Tuesday, May 1, 2007
Internet radio broadcasters may find a savior in a recent proposition in the US Congress. The recently proposed Internet Radio Equality Act, introduced by representatives Jay Inslee (D-WA) and Donald Manzullo (R-IL), would strive to revert the drastic changes applied to Internet radio royalties by the Copyright Royalty Board (CRB) that will go into effect on May 15, 2007, and retroactive since January 1, 2006. The proposition aligns Internet broadcasting fees to be more inline with those of satellite radio, for a flat fee of 7.5% of the broadcaster’s revenue, rather than the CRB rules of .08 (2006) to .19 (2010) cents per song for private broadcasters, or $500 per month for public broadcasters if below a specific number of listening hours.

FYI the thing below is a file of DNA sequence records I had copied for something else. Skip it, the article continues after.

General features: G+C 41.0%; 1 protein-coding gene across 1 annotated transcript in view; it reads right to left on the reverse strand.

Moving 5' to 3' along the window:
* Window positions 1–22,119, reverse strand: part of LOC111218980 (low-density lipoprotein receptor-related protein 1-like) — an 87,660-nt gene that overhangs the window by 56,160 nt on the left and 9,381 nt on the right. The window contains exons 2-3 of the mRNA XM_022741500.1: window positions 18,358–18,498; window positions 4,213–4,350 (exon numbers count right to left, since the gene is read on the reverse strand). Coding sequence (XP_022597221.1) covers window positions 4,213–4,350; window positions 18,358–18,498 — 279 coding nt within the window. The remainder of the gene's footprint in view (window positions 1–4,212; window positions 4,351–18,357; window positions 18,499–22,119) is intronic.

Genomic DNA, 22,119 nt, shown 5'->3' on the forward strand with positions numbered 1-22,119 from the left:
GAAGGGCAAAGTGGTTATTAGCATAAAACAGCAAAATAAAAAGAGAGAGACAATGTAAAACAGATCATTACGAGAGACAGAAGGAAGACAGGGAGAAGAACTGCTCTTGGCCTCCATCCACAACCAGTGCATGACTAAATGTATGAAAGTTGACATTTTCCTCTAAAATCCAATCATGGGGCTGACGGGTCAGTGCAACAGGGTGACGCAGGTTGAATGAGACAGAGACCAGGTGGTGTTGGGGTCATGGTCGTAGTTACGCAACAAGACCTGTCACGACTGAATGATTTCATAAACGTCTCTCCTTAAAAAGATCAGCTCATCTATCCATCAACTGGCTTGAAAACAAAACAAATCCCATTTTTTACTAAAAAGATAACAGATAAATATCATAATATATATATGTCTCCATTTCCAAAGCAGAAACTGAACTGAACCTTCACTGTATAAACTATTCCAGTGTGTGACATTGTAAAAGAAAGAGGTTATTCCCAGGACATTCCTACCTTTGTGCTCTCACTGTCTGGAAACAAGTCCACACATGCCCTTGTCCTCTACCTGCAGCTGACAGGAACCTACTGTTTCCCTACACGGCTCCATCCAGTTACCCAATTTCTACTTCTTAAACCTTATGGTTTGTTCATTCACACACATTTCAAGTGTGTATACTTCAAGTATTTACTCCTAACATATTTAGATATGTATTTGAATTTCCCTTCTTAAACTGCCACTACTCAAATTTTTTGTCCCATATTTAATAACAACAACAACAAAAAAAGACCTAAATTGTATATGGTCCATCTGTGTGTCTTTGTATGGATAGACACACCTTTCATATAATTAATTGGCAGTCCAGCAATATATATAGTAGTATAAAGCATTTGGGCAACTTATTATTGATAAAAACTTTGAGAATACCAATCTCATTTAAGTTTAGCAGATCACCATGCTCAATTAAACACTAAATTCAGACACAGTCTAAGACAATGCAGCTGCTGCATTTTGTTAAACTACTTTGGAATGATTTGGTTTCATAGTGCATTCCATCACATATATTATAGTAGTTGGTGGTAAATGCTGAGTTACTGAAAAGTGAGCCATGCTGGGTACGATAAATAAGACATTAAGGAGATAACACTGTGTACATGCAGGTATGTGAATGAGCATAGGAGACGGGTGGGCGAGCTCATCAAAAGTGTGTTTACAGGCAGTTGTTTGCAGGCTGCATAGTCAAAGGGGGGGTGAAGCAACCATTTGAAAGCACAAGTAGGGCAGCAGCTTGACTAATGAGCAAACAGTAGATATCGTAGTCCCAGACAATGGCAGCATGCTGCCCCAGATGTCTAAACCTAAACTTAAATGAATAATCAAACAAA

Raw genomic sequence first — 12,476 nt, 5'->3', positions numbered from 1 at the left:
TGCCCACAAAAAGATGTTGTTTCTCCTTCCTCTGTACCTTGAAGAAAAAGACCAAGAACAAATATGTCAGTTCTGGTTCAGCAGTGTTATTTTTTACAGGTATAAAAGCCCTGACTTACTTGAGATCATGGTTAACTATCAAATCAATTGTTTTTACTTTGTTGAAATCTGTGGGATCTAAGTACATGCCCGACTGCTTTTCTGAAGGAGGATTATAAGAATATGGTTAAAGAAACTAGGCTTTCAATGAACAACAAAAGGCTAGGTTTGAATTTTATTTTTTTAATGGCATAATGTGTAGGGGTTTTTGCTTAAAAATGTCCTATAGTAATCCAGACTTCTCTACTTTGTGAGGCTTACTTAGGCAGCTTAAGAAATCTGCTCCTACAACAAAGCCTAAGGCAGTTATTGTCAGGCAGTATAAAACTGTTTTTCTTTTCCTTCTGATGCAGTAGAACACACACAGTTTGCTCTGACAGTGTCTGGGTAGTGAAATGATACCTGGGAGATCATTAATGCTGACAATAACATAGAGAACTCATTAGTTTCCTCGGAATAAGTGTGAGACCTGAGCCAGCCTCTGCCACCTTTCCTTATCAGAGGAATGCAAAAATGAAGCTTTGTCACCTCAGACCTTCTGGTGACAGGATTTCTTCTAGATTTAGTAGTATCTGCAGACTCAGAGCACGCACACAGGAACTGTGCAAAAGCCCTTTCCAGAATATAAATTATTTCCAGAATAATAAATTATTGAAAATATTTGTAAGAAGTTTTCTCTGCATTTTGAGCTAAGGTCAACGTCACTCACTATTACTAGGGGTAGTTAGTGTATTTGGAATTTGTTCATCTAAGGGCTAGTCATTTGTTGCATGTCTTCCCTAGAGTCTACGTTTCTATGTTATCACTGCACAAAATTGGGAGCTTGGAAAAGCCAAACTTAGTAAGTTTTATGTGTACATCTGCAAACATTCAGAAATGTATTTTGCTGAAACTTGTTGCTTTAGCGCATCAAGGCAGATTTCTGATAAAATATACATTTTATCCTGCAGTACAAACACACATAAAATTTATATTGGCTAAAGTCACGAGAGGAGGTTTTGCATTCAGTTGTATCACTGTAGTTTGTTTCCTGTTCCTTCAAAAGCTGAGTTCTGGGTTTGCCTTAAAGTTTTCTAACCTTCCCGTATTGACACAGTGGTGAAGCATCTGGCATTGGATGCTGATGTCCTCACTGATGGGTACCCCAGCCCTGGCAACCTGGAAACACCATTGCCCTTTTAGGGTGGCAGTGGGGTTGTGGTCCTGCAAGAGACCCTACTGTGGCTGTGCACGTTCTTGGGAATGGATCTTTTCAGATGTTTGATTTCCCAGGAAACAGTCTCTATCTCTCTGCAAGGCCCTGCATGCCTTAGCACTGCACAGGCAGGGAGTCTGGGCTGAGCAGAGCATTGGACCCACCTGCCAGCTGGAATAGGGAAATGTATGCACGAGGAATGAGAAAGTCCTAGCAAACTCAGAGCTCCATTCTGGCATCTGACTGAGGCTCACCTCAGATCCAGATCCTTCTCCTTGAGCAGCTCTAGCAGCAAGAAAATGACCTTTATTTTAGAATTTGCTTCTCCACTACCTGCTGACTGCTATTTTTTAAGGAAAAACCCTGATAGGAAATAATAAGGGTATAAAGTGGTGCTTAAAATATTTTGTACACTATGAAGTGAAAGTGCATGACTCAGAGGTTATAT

According to Inslee, the fees that would go into effect on May 15 would be a chokehold on democracy, and claimed in a statement that webmasters need a functioning business model.
A common fear among Internet broadcasters is that they will have to file for bankruptcy once the fees of the CRB will go into effect. “Over 90% of internet radio will simply be gone. The net result will be a huge loss of diversity, a huge loss for music artists and a loss of virtually all of the internet radio that exists,” claimed Joe Kennedy, CEO of Pandora.
SoundExchange, supportive of the CRB rules and a major collector of artist royalties from radio stations, has claimed the new fees are necessary to pay the artists that deserve it.